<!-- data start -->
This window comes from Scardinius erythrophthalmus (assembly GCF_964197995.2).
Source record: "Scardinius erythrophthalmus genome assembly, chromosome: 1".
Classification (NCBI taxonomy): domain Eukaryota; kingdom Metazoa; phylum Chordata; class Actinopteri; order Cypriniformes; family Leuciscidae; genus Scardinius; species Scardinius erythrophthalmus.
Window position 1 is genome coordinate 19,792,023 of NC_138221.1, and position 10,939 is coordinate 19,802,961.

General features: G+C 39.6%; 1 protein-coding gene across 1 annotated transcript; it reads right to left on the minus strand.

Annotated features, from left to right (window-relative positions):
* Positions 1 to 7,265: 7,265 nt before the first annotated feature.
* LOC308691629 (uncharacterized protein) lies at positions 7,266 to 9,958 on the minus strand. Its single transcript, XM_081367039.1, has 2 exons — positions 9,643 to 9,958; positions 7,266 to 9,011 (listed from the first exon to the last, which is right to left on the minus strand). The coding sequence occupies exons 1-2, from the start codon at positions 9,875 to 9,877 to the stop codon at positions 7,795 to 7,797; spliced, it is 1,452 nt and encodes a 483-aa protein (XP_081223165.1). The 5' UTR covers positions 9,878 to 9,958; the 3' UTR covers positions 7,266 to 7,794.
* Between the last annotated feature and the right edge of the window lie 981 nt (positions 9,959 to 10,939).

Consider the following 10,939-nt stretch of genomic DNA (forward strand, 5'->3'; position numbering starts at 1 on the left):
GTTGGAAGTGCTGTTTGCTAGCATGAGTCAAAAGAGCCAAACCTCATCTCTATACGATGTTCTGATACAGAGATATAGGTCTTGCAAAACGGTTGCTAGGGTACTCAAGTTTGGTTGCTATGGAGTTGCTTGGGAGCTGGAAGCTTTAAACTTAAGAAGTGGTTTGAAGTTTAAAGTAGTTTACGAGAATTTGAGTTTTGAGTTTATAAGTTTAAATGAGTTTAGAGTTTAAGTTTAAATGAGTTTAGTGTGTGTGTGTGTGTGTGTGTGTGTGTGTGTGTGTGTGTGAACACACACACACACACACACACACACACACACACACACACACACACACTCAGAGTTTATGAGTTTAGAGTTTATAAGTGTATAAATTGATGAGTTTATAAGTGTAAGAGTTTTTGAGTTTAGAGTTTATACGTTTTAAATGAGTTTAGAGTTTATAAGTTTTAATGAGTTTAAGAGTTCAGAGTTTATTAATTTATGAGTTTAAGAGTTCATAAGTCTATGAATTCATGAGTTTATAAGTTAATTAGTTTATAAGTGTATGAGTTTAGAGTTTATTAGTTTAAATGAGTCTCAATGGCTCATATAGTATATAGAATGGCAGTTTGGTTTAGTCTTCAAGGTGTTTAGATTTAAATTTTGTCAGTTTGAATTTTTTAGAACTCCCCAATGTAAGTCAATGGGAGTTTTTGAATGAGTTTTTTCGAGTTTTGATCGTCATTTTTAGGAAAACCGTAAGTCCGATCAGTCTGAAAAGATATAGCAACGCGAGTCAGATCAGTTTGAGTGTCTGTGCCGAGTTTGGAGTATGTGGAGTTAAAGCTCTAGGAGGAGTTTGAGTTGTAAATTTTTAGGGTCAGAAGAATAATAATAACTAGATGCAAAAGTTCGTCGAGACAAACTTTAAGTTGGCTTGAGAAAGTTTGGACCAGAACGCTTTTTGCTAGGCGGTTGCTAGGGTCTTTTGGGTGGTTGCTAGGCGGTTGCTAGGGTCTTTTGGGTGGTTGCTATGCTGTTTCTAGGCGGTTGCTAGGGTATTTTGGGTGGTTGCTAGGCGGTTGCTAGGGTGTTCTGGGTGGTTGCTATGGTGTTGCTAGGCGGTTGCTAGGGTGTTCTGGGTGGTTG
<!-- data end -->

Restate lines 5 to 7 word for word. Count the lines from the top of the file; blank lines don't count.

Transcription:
General features: G+C 39.6%; 1 protein-coding gene across 1 annotated transcript; it reads right to left on the minus strand.

Annotated features, from left to right (window-relative positions):
* Positions 1 to 7,265: 7,265 nt before the first annotated feature.